Futuristic Walmart store tipped to ditch cashiers and checkout lines

Brittany A. Roston - Dec 20, 2017
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Futuristic Walmart store tipped to ditch cashiers and checkout lines

Walmart is creating its own futuristic store that will ditch cashiers and the lines that gather near them, according to newly surfaced sources. The store is similar to Amazon Go, the online retailer’s own cashier-free futuristic shop. The new store is supposedly codenamed Project Kepler and is the brainchild of Store No. 8, Walmart’s own “innovation hub.” The sources say that’s only one of Walmart’s current projects.

The information comes from Recode, which says sources have told it about a Walmart project targeting wealthy mothers. That particular project, which is supposedly in testing through Walmart subsidiary Code Eight, involves a personal shopping service. This service won’t be available for any ole Walmart customer, though, at least not if the sources are correct. Rather, it is targeting wealthy mothers who live in big cities.

This personal shopping service will reportedly offer its customers product recommendations, which they can then buy using text messaging. Some of the products will then be delivered within 24 hours of ordering, for free, while the others will take two days. That’s great and all, but it’s not exactly showstopping news.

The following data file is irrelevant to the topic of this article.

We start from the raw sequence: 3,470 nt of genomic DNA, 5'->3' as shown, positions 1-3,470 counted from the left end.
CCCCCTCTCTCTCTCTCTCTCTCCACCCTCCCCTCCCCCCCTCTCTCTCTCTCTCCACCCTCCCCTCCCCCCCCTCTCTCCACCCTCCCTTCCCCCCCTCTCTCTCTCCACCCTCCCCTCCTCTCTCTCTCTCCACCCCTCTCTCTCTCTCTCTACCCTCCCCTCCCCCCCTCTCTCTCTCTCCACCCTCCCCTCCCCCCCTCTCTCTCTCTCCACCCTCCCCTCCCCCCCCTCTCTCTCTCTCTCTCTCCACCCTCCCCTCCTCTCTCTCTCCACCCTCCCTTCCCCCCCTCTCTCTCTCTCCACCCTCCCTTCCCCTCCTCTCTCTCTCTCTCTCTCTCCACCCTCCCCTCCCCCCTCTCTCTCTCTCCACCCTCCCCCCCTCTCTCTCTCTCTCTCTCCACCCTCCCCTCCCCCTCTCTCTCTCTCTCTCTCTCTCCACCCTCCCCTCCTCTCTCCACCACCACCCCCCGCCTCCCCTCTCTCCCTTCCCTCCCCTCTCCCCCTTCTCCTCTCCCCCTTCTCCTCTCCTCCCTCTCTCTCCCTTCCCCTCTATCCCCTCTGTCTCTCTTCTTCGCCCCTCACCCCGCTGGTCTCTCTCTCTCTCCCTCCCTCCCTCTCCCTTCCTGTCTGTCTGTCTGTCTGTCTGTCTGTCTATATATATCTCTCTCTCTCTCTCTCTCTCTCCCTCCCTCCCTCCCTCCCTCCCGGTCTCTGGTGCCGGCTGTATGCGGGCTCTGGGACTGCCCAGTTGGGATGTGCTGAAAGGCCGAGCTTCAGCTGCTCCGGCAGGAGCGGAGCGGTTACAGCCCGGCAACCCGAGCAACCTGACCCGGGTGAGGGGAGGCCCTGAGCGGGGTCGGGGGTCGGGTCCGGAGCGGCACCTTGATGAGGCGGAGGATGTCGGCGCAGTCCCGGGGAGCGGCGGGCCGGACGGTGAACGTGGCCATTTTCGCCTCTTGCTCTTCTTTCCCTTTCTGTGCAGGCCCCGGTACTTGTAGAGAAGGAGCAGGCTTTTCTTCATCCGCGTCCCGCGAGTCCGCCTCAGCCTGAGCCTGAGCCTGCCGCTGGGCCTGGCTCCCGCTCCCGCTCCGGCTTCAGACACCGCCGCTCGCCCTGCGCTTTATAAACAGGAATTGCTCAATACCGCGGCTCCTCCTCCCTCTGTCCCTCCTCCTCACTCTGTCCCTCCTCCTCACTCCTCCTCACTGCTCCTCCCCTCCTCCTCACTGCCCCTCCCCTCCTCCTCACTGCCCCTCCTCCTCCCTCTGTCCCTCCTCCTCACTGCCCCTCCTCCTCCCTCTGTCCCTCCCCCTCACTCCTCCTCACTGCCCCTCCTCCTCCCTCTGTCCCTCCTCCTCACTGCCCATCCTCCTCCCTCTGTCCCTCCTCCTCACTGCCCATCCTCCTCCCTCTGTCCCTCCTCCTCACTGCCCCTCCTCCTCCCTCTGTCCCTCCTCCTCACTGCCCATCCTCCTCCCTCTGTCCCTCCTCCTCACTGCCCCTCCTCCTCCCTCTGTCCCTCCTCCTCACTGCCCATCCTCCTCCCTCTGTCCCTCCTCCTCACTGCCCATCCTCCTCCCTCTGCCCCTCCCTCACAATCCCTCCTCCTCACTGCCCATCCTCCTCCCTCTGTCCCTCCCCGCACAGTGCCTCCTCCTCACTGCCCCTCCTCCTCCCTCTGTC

However, those same sources claim that Walmart is also working on another project, the Project Kepler mentioned above. This involves a store of some sort that uses technology to get rid of lines and cashiers…which sounds just like Amazon Go, though the extent of the similarities isn’t clear. It doesn’t appear the two projects are directly related to each other, however.

While Amazon got the head start on this idea with Amazon Go, it won’t necessarily be the first to bring such a shop to market. The Amazon Go announcement happened more than a year ago, but no stores have actually opened to the general public yet. Whether Walmart could manage to launch its own alternative first is anyone’s guess, but it does hint at a future in which shopping is radically different.

SOURCE: Recode


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